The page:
1 pound of ground pork (makes ~50 dumplings)
3/4 pound of peeled and de-veined shrimp (makes ~40 dumplings)
2 packages of gyoza/dumpling wrappers (each contains ~50 wrappers)
Napa cabbage (about a 1:1 ratio with the meat ingredient)
2 shallots (about 1 per pound of ingredients)
6 Tbsp. Soy sauce
2 Tbsp. Sesame oil
Salt and pepper
A little bit of cooking wine (for shrimp)
Flour for the wrapping process
First, a quick note on preparing the ingredients: Every solid ingredient should be finely diced, and mostly drained of any water, so it doesn’t make the wrapper mushy.
Assembling the Filling
Take the diced napa cabbage, and add a little bit of salt (to dehydrate it). I also put a few layers of paper towels at the bottom of the bowl that contained the cabbage, to help collect the water. Add the diced green onions, garlic, ginger and shallots, and set it aside, to let the water drain.
In a separate bowl, add the sesame oil and soy sauce to the ground pork. Then, after dumping out any excess water, add the cabbage mixture, with a little bit of sugar, and use your hands to mix it all together. Add a little bit of salt and pepper, as desired.
Note: It was the same process with the shrimp dumplings (except I didn’t add sugar – but that probably would’ve been okay too – and I did add a little bit of cooking wine).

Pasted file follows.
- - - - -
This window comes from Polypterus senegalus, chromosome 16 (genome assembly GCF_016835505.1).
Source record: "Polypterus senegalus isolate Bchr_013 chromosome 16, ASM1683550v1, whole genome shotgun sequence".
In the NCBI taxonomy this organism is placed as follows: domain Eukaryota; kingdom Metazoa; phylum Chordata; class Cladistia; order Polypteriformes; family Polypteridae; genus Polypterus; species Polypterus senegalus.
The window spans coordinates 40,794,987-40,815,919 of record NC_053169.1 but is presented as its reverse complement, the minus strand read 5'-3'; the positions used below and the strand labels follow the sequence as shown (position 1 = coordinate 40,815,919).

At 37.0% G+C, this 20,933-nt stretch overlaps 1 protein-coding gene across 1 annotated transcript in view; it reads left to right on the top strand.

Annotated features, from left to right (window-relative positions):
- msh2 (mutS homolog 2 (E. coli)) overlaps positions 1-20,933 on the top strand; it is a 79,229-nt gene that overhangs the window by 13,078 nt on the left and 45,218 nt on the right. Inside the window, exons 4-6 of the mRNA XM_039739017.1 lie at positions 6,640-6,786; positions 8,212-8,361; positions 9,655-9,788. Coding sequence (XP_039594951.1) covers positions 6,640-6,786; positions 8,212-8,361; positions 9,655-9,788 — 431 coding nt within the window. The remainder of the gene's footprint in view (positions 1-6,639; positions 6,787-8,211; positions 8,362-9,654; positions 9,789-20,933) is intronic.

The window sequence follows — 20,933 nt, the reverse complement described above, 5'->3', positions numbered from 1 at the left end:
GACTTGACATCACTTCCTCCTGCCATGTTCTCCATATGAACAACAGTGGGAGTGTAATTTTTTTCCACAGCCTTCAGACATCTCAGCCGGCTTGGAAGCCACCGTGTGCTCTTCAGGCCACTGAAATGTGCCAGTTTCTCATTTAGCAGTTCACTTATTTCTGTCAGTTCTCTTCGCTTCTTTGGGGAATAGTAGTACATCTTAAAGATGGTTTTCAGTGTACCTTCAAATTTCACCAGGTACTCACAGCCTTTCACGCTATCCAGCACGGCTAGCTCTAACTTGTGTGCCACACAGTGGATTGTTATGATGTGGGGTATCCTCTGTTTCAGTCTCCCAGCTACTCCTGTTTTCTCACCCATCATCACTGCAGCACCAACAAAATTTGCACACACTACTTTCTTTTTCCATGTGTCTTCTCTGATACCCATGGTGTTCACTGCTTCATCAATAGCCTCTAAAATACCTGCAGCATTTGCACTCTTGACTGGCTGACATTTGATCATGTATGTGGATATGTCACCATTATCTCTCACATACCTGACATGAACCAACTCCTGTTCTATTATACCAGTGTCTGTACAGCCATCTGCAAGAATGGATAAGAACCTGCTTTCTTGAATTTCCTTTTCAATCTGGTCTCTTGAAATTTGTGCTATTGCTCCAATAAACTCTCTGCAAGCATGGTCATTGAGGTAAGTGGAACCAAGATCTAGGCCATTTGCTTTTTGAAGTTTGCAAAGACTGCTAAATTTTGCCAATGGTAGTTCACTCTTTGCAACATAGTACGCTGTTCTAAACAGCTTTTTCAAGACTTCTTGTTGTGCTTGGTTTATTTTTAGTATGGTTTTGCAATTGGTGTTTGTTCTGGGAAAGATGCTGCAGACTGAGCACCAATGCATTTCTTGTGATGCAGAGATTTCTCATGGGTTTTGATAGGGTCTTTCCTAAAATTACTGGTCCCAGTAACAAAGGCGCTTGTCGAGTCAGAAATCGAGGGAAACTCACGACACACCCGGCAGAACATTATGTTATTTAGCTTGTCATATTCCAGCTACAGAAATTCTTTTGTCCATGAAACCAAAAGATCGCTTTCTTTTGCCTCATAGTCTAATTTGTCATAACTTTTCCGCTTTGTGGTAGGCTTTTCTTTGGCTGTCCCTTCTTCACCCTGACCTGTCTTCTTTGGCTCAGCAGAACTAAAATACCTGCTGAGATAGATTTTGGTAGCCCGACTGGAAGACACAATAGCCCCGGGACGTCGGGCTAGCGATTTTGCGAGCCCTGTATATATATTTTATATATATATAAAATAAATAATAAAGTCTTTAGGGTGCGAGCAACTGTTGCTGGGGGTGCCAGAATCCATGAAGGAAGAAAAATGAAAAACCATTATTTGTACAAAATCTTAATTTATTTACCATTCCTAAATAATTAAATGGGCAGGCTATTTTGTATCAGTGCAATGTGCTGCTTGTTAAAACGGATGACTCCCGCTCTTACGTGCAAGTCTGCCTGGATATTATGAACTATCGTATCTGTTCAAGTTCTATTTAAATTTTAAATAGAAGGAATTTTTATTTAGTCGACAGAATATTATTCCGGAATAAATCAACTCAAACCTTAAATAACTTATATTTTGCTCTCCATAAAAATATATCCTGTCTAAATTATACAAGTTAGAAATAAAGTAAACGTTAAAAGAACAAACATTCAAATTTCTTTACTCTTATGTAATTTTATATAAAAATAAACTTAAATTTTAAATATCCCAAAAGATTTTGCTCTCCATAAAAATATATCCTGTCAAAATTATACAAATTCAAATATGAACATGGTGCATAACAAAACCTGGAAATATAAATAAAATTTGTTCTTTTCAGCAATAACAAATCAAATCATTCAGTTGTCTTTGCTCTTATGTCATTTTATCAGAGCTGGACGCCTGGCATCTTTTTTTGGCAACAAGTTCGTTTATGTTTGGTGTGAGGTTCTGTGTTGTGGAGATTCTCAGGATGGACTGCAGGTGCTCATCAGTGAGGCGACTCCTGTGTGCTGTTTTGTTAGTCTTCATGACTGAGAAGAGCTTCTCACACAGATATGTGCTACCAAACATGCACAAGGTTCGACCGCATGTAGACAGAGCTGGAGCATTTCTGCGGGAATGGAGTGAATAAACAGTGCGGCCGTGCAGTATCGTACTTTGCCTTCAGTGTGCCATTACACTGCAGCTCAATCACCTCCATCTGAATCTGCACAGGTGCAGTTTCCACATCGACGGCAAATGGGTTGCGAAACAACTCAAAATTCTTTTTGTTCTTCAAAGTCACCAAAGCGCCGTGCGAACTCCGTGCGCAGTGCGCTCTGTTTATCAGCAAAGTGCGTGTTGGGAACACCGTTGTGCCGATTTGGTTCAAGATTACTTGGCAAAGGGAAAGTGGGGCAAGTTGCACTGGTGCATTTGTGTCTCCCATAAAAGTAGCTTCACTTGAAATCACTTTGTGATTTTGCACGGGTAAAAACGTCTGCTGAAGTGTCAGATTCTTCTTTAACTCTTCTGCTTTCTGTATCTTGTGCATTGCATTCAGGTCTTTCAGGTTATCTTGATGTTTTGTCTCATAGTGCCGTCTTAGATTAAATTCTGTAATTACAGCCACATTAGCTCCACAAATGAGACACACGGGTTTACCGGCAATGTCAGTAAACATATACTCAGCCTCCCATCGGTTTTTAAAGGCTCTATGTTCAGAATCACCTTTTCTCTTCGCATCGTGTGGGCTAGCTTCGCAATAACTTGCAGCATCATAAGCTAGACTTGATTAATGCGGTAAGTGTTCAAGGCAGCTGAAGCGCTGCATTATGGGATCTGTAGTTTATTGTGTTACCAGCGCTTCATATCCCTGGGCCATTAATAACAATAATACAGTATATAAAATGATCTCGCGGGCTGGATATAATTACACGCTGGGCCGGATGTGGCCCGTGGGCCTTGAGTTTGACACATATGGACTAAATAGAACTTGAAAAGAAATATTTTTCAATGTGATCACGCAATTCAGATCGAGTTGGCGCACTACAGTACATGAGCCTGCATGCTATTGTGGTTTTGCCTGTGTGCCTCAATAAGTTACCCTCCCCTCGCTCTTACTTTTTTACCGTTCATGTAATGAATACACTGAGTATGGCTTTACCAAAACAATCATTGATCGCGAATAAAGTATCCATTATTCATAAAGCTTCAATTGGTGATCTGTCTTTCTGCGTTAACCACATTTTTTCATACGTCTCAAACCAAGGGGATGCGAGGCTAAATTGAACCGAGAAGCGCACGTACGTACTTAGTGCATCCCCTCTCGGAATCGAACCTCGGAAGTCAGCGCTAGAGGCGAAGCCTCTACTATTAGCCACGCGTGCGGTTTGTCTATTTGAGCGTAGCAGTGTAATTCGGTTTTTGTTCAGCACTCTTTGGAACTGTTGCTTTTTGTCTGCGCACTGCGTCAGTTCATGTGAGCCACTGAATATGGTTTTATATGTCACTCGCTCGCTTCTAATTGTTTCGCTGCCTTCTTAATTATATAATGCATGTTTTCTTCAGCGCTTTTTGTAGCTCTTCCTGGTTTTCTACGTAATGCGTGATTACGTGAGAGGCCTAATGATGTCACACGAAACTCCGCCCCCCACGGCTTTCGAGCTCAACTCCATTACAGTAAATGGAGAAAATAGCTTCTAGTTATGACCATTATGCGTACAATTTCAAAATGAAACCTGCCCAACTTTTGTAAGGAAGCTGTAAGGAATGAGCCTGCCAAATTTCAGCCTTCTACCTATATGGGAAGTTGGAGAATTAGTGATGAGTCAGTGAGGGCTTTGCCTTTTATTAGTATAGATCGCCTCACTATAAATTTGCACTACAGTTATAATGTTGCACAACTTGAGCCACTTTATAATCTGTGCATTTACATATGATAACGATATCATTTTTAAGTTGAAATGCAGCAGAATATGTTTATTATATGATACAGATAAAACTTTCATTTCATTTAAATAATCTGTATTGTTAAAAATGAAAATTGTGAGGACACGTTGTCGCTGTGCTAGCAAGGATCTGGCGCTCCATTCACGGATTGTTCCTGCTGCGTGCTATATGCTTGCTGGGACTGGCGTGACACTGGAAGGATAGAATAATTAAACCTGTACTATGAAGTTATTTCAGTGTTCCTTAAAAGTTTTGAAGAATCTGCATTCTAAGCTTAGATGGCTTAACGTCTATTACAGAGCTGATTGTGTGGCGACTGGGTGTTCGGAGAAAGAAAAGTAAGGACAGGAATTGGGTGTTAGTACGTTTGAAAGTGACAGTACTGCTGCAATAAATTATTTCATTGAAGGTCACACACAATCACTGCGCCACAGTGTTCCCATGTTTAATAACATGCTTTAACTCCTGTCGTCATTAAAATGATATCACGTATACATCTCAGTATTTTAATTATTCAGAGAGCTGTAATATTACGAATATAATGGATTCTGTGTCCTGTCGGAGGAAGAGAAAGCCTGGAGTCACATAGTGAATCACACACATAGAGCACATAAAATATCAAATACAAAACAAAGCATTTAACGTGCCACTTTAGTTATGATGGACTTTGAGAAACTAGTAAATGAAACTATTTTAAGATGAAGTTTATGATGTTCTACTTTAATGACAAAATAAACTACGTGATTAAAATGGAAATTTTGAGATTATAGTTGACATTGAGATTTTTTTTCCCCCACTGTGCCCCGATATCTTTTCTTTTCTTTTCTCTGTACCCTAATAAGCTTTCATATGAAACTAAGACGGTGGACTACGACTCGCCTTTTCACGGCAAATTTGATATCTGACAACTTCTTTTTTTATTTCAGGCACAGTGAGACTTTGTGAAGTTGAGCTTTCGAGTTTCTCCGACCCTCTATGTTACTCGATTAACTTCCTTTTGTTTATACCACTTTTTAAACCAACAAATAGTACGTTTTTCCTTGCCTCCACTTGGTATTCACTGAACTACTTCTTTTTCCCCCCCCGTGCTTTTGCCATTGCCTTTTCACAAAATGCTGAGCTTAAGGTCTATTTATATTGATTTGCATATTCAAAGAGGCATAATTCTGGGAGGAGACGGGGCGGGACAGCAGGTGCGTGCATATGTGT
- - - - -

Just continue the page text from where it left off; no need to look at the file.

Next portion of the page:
Wrapping the Dumplings
To wrap the dumplings, have a bowl of water ready, the plate or other surface that you’ll be using to prepare the dumplings, as well as the plate or container that the finished dumplings will go onto. Sprinkle some flour onto the preparation surface and the finished product container, so the dumplings don’t stick together.
Place a wrapper on the preparation surface. Put a little bit of the filling in the center (not too much, because you don’t want to overload the dumpling and cause it to fall apart). Dip your finger into the bowl of water, and trace a circle around the edges of the wrapper on the side that is facing you. Fold the dumpling wrapper in half, and then pinch the edges closed.
Cooking the Dumplings
I boiled the dumplings, using the “add water and bring to a boil three times” method. I also tried pan-frying after boiling them, but they contained too much water. Perhaps I will drain the dumplings a little bit after boiling before attempting to pan-fry them next time.
In any case, both the pork and shrimp dumplings were delicious (the pork dumplings stayed together though) – particularly with the usual Chinese dipping sauce (soy sauce, sesame oil, rice vinegar or red wine vinegar, garlic, shallots).
Freezing the Dumplings
For any uncooked dumplings, they should be frozen on a flat surface (perhaps sprinkled with a little more flour to prevent sticking), after which they can be mixed together, say in a plastic bag.
Monday, August 1, 2011: Ate with too many other goodies – poki, chicken livers on a skewer, Sapporo, seaweed salad, bok choy, fried rice, grapes, chocolate Pocky
–http://www.instructables.com/id/How-to-Make-Dumplings/ (for the video on wrapping)